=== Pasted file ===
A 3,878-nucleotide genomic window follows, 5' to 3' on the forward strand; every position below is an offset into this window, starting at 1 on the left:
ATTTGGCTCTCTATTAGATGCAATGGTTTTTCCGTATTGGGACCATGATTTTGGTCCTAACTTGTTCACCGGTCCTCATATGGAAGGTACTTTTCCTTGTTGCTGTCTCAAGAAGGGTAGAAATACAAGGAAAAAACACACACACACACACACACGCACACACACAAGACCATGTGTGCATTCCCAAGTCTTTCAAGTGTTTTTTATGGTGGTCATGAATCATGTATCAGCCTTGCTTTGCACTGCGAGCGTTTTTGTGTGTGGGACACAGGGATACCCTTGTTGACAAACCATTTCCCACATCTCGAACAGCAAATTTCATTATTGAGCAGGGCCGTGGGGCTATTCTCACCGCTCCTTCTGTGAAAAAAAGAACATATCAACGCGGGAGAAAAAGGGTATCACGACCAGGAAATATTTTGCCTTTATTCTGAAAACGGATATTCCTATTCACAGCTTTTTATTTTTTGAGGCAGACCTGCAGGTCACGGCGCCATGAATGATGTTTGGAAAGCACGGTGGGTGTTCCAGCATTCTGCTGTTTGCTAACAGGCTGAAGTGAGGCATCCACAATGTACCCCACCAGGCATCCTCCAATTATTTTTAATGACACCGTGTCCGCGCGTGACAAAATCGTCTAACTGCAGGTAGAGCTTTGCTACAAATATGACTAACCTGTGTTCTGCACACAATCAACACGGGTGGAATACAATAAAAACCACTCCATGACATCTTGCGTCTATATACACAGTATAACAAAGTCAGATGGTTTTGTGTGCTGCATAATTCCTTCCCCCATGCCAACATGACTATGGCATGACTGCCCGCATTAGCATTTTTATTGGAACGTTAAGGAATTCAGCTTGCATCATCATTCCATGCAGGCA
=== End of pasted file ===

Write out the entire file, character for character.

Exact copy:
A 3,878-nucleotide genomic window follows, 5' to 3' on the forward strand; every position below is an offset into this window, starting at 1 on the left:
ATTTGGCTCTCTATTAGATGCAATGGTTTTTCCGTATTGGGACCATGATTTTGGTCCTAACTTGTTCACCGGTCCTCATATGGAAGGTACTTTTCCTTGTTGCTGTCTCAAGAAGGGTAGAAATACAAGGAAAAAACACACACACACACACACACGCACACACACAAGACCATGTGTGCATTCCCAAGTCTTTCAAGTGTTTTTTATGGTGGTCATGAATCATGTATCAGCCTTGCTTTGCACTGCGAGCGTTTTTGTGTGTGGGACACAGGGATACCCTTGTTGACAAACCATTTCCCACATCTCGAACAGCAAATTTCATTATTGAGCAGGGCCGTGGGGCTATTCTCACCGCTCCTTCTGTGAAAAAAAGAACATATCAACGCGGGAGAAAAAGGGTATCACGACCAGGAAATATTTTGCCTTTATTCTGAAAACGGATATTCCTATTCACAGCTTTTTATTTTTTGAGGCAGACCTGCAGGTCACGGCGCCATGAATGATGTTTGGAAAGCACGGTGGGTGTTCCAGCATTCTGCTGTTTGCTAACAGGCTGAAGTGAGGCATCCACAATGTACCCCACCAGGCATCCTCCAATTATTTTTAATGACACCGTGTCCGCGCGTGACAAAATCGTCTAACTGCAGGTAGAGCTTTGCTACAAATATGACTAACCTGTGTTCTGCACACAATCAACACGGGTGGAATACAATAAAAACCACTCCATGACATCTTGCGTCTATATACACAGTATAACAAAGTCAGATGGTTTTGTGTGCTGCATAATTCCTTCCCCCATGCCAACATGACTATGGCATGACTGCCCGCATTAGCATTTTTATTGGAACGTTAAGGAATTCAGCTTGCATCATCATTCCATGCAGGCA